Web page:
Let $p^+$ be the number of inner intervals on which $f$ is completely above $v$.
Let $p^-$ be the number of inner intervals on which $f$ is completely below $v$.
Let $q^+$ be the number of outer intervals on which $f$ is completely above $v$.
Let $q^-$ be the number of outer intervals on which $f$ is completely below $v$.
Note that $p^+ + p^- = 2n-1$ and $q^+ + q^- = 2$.

Let $y_i$ be the midpoint of each inner interval $D_i$, and let $y_0 = x_1-1$ and $y_{2n} = x_{2n}+1$.
Let $h = \min_{i\in\{0..2n\}} \frac12|f(y_i)-v|$.
Then $f$ takes value $(v+h)$ at least $(2p^+ + q^+)$ times (by IVT).
And $f$ takes value $(v-h)$ at least $(2p^- + q^-)$ times (by IVT).
But $f$ takes any value at most $2n$ times.
And $(2p^+ + q^+) + (2p^- + q^-) = 4n$.
Thus $2p^+ + q^+ = 2p^- + q^- = 2n$, and hence $q^+,q^-$ are even, so one of them is zero.

By symmetry we can assume $q^- = 0$. Let $m$ be the minimum value taken by $f$ on $[x_1,x_{2n}]$ (by EVT). Then $(m-1)$ is not a value taken by $f$, since $f$ is completely above $v > m$ on the outer intervals. Therefore $0∈S$.

Now let $x'_{1..c}$ be the points at which $f$ takes value $m$, and let $r$ be $\frac12$ the minimum distance between those points. Let $m' = \min_{i∈\{1..c\}} \frac12|\min(f(x'_i-r),f(x'_i+r))|$. Then $f$ takes value $m'$ at least $2$ times on $[x'_i-r,x'_i+r]$ for each $i∈\{1..c\}$ (by IVT). Therefore $2c ≤ 2n$, and hence $c ∈ \{1..n\}$.

Backward implication (the interesting part)

We shall first prove a stronger version of the theorem, namely that any finite $S⊆ℕ$ that satisfies the given condition is the multiplicity set of some continuous function $f$ from $ℝ→ℝ$ that is grid-based, meaning that there is a countable set $G⊆ℝ$ called its grid-set such that:

  1. $f$ on $ℤ$ takes only values in $G$.
  2. $f(k),f(k+1)$ are adjacent in $G$ for each $k∈ℤ$.
  3. For each $k∈ℤ$, there is some $c∈ℕ^+$ such that $f$ on $[k,k+1]$ takes each value $v∈ℝ$:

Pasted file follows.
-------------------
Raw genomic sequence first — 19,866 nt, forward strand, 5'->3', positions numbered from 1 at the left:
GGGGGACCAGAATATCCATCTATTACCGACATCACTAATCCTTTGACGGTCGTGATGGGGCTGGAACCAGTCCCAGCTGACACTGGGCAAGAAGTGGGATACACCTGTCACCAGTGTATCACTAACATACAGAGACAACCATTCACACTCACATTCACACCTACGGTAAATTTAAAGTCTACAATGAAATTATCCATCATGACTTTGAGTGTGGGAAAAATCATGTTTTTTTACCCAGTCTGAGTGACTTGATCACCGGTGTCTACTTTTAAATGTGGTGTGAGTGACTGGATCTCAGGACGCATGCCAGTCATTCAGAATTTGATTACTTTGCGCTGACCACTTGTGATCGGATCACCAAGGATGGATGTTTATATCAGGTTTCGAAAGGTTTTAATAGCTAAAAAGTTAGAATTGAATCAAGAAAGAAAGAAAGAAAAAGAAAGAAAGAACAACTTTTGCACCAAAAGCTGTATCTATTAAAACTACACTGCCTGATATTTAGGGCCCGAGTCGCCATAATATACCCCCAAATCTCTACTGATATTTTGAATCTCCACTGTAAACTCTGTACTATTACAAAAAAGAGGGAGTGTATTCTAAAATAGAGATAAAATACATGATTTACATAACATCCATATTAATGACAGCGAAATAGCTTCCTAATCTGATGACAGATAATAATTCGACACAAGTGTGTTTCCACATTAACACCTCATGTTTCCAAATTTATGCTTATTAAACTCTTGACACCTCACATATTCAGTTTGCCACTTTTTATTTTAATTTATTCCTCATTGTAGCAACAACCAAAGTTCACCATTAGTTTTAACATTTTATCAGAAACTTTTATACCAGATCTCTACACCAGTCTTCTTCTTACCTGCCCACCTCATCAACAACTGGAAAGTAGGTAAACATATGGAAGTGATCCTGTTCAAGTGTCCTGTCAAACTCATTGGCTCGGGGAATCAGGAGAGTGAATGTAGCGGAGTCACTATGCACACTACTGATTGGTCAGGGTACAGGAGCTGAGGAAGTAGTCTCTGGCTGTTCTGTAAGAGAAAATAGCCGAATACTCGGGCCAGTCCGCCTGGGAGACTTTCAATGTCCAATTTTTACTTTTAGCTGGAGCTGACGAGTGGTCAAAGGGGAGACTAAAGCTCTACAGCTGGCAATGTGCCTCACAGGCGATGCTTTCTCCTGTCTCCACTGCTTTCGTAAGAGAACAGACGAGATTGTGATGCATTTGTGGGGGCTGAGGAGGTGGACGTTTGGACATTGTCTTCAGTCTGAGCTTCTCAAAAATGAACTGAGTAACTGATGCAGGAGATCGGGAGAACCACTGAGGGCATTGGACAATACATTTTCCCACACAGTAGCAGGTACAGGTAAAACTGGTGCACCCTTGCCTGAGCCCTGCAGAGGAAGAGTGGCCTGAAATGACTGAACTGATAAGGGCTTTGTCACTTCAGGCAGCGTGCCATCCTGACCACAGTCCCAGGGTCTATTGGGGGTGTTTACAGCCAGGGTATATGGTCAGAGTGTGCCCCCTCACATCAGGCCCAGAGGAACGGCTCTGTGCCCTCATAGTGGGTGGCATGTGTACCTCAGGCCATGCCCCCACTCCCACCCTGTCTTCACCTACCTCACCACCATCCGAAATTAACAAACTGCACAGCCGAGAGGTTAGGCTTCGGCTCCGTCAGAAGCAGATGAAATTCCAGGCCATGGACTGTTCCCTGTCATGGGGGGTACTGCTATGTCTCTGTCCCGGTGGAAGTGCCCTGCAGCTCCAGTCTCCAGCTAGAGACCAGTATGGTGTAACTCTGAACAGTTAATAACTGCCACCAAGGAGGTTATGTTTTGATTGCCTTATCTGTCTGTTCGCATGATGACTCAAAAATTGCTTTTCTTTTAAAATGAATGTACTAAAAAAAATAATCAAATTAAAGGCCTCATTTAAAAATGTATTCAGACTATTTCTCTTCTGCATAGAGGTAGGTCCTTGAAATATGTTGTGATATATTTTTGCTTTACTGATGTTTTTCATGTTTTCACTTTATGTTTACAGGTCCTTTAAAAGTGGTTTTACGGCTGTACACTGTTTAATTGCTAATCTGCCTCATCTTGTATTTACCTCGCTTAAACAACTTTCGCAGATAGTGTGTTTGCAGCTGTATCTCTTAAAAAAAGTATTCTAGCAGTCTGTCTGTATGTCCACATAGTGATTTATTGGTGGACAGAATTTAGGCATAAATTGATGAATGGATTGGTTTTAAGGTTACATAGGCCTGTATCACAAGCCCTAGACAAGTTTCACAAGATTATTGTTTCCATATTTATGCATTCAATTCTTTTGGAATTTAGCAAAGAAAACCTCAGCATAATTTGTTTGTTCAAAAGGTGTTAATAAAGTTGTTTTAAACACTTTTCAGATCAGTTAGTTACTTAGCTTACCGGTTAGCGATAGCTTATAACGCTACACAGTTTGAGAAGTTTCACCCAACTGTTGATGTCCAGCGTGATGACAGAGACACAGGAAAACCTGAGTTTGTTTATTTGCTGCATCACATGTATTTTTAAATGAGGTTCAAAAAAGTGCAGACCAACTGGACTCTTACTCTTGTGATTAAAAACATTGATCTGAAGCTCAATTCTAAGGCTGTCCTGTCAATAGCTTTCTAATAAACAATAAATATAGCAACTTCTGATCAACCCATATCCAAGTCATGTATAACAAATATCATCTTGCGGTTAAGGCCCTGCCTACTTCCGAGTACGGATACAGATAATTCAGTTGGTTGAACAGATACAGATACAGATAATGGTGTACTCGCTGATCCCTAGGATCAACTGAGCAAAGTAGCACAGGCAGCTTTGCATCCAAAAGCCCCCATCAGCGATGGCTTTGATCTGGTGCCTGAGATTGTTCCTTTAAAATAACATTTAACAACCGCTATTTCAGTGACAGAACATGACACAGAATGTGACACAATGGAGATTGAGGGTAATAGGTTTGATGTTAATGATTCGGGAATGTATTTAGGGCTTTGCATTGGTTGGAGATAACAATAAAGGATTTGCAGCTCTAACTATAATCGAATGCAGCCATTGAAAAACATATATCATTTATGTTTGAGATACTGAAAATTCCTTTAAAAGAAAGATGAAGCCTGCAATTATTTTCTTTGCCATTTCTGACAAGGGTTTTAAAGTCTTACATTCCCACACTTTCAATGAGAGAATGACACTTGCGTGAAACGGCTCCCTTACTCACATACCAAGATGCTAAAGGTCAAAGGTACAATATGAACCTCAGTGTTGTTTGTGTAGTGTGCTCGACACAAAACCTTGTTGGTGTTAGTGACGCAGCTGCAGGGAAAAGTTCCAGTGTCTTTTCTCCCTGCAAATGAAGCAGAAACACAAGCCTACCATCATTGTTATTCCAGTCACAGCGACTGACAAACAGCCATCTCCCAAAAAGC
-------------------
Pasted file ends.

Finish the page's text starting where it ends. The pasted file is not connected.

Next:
• Exactly $c$ times if $v$ is strictly between $f(k)$ and $f(k+1)$.
    • Zero times if $v$ is strictly below/above both $f(k)$ and $f(k+1)$.

For each $k∈ℤ$, we shall call $f$ on $(k,k+1)$ a segment of $f$ and describe the segment by the notation "$\boldsymbol{(a,c,b)✻}$" such that:

  1. It takes each value $v∈ℝ$:
    • Exactly $a$ times if $v = f(k)$.
    • Exactly $b$ times if $v = f(k+1)$.
    • Exactly $c$ times if $v$ is strictly between $f(k)$ and $f(k+1)$.
  2. "✻" is either "↗" or "↘" indicating $f(k) < f(k+1)$ or $f(k) > f(k+1)$ respectively.

Observe that the multiplicity set of a grid-based function $f$ is completely determined by its grid-set and the description of all the segments of $f$ using just the above notation. Note when counting the number of times the segment of $f$ on $(k,k+1)$ takes value $f(k)$, we do not count the point $k$ itself (and likewise we do not count the point $(k+1)$).

For example, ( ... $(0,1,0)$$(0,1,0)$$(0,1,0)$↗ ... ) describes a grid-based monotonic continuous function from $ℝ→ℝ$. If its grid-set is $ℤ$, then its multiplicity set is $\{1\}$. If its grid-set is $ℕ^+∪\frac1{ℕ^+}$, then its multiplicity set is $\{0,1\}$ (since it stays above the real-axis).

For another example, ( ... $(2,5,2)$$(0,1,0)$$(0,3,0)$$(0,1,0)$$(2,5,2)$↗ ... ) is illustrated by the following diagram:

Multiplicity set {4,5} achieved by ( ... (2,5,2)↗ (0,1,0)↗ (0,3,0)↘ (0,1,0)↗ (2,5,2)↗ ... )

And this example can be used to achieve multiplicity set $\{4,5\}$ using grid-set $ℤ$ and multiplicity set $\{0,4,5\}$ using grid-set $ℕ^+∪\frac1{ℕ^+}$. It is easy to verify this from the diagram by adding the numbers in each row plus one for each grid-point (indicated in the diagram by the horizontal dashes).

Now, what type of segments can we build, and how can we put them together to build the desired solutions? It turns out that we only need two basic ingredients, namely the straight segment and compactification, which we can use to build segment type $(i,2k+1,j)$ for any $i,j,k∈ℕ$ such that $i,j ≤ k$.

Let $L$ be the straight segment, which is simply of type $(0,1,0)$. Alternating up and down yields the segment type $(k,2k+1,k)$ = ( ( $L$$L$↘ )$^k$ $L$↗ ). Compactifying it on the right yields the segment type $(k,2k+1,0)$, which is easily understood from the diagram below (illustrating the segment type $(2,5,0)$):

(2,5,2)↗ (2,5,2)↗ ... compactified on the right

Compactifying on the left instead yields the segment type $(0,2k+1,k)$, and compactifying on both sides yields the segment type $(0,2k+1,0)$.